Posts Tagged ‘investment manager’

Expenses You Shouldn’t Face in Retirement

Posted on: May 10th, 2010 by

Financial Planner - Rockville, MDRetirement often signifies the end to certain forms of income; but it also signifies the cessation of certain types of expenses.  For example, the best thing about a mortgage is that it eventually gets paid off.  The removal of this expense is a huge weight lifted off of your shoulders, and can mean the difference between positive and negative cash flow in your retirement.  Of all debts, this is a big one; you should speak with a financial adviser about devising a realistic plan to have your mortgage paid off before you retire.

Houses aren’t the only thing that are eventually paid off.  If you aren’t one of those people who trades their car in every couple years or leases, this debt will also eventually be eliminated from your budget.  Upon entering retirement, you will have to determine if your savings and income will allow for you to continue to make car payments or lease payments throughout your retirement or if you must buy a car and hang onto it throughout.

During your working years you probably will either opt to put 15% of your earnings away in some sort of employee sponsored retirement plan, such as a 401(k), or allocate your money each month into a traditional or Roth IRA, whether it be through an investment manager or yourself.   All of these qualified plan contributions will cease upon retirement, although you can continue to contribute to an IRA to age 70 1/2 and beyond.  All of your income from retirement forward will be entirely yours and you will no longer be expected to take a portion of it out for saving.

Another key savings you will see in retirement is life insurance.  For those of you that have cash value policies, there is a very good chance that you will have it paid off by the time you retire.  For those of you with term policies, you may no longer need them and it may become too expensive to continue the coverage.  In either case, it means an end to monthly payments and/or annual premiums.  This can free up thousands of dollars, depending on the amount of coverage involved.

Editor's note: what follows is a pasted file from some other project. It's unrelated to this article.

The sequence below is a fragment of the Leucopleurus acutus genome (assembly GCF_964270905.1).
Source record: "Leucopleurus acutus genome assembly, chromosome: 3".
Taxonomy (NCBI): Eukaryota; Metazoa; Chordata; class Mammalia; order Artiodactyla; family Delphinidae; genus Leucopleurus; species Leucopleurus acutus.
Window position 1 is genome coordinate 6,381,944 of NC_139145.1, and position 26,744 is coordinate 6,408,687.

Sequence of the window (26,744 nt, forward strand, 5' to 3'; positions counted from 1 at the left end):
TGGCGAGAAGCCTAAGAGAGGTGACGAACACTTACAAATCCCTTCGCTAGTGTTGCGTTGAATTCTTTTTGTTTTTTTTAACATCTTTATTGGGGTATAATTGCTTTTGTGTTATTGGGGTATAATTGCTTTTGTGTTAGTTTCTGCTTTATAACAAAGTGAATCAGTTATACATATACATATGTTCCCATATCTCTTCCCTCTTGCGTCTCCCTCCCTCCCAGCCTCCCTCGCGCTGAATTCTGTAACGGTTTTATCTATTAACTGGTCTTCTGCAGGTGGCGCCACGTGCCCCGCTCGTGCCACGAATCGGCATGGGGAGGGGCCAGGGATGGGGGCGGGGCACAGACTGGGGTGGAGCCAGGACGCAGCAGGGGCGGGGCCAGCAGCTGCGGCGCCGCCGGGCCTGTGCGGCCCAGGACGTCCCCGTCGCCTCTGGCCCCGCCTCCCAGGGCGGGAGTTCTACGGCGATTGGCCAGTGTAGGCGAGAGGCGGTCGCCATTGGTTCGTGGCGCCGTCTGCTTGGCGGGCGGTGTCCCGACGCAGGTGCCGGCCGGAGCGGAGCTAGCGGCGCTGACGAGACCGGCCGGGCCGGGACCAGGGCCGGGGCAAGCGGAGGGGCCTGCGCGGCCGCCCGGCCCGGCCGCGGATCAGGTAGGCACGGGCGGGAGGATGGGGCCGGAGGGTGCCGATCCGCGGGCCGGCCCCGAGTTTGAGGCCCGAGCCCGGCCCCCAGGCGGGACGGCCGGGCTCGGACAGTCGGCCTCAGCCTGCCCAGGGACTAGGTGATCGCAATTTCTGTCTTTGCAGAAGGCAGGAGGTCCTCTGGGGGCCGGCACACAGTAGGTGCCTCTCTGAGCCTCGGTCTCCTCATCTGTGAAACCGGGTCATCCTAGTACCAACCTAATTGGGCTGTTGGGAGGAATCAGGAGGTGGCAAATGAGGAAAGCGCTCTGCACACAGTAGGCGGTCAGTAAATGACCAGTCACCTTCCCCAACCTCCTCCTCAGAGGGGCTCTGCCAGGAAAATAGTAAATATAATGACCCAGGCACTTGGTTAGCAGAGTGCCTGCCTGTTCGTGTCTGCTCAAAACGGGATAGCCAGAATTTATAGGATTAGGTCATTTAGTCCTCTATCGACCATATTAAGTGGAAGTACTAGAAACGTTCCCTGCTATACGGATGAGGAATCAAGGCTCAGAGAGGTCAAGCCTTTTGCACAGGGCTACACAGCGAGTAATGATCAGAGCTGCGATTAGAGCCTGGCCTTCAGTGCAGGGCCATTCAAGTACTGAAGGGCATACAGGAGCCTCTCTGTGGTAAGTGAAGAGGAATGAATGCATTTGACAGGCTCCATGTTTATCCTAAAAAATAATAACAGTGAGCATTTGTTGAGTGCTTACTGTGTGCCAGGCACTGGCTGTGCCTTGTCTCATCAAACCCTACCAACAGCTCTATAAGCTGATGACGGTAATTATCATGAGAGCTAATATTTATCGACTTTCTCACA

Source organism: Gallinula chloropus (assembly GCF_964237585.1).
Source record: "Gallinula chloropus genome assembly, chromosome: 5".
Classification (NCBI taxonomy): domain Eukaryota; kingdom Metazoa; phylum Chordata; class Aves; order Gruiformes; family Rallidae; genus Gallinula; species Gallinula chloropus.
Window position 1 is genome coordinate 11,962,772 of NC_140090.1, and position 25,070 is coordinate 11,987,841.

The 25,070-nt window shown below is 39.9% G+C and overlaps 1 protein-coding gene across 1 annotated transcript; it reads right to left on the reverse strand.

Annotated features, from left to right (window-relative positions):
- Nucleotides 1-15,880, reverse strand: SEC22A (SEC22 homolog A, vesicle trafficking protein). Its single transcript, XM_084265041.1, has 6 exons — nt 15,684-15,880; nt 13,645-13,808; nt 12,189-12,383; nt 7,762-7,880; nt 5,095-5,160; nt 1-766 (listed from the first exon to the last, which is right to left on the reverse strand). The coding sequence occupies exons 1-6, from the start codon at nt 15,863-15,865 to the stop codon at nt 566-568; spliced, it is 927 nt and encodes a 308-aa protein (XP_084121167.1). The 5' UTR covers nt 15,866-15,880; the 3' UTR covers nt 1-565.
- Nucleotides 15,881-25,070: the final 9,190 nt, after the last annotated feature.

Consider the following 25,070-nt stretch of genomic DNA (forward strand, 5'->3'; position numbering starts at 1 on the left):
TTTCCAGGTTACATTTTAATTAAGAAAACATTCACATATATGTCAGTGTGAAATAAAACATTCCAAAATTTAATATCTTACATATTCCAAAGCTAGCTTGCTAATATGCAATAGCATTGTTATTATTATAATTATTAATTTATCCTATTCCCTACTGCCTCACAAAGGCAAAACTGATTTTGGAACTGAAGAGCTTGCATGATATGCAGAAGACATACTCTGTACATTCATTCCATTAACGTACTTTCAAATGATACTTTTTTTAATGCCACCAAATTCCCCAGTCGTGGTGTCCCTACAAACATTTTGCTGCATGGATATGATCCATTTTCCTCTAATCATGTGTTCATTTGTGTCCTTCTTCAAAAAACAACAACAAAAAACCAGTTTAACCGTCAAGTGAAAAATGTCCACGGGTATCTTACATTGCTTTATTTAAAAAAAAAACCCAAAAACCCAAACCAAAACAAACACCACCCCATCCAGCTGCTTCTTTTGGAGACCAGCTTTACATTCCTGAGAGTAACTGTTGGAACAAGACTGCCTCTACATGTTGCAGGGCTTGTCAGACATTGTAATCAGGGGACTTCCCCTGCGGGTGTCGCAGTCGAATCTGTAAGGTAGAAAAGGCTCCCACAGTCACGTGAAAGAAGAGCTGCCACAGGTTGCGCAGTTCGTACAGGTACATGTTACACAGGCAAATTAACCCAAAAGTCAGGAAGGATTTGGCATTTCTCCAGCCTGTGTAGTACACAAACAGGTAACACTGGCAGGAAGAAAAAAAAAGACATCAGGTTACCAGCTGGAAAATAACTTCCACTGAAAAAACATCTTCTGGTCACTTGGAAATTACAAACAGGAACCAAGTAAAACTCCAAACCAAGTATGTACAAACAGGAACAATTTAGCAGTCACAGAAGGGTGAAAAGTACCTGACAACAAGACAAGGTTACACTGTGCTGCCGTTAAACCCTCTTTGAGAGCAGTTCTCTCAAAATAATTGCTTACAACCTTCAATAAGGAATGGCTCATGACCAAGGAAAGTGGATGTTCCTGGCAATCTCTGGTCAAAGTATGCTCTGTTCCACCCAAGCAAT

The biggest goal you and your financial adviser should have prior to retirement is to pay off any and all miscellaneous debts.  Student loans, credit cards, and other consumer debts constitute  a large portion of most household budgets.  The removal of credit card debt in particular allows retirees to get out from under obscene interest rates and direct their monthly payments toward other obligations.

So what’s the bottom line?  The elimination of some or all of the debts listed above can make a huge difference in the amount of income that is required to make ends meet.  Many retirees are able to live on Social Security plus their retirement savings with relative ease if their major debts are paid off.  Make sure you are one of these people and Happy Retirement!

Mutual Funds and Hedge Funds: What’s the Deal?

Posted on: April 28th, 2010 by

Investment Management - Financial Planning - Rockville, MDBoth mutual funds and hedge funds are managed portfolios, meaning that an investment manager picks the securities he or she thinks will perform well and groups them into a single portfolio.   Portions of the fund are then sold to investors who can participate in the gains/losses of the holdings.  The main advantage to investors is that they get instant diversification and professional financial management of their money.

Hedge funds, however, are managed much more aggressively than mutual funds.  They are able to take speculative positions in derivative securities such as options and have the ability to short sell stocks.  This will typically increase the leverage, therefor increasing the risk.  This also means that hedge funds have the ability to continue to make money when the market is failing.  Mutual funds, on the other hand, are not permitted to take these highly leveraged positions and are typically safer as a result.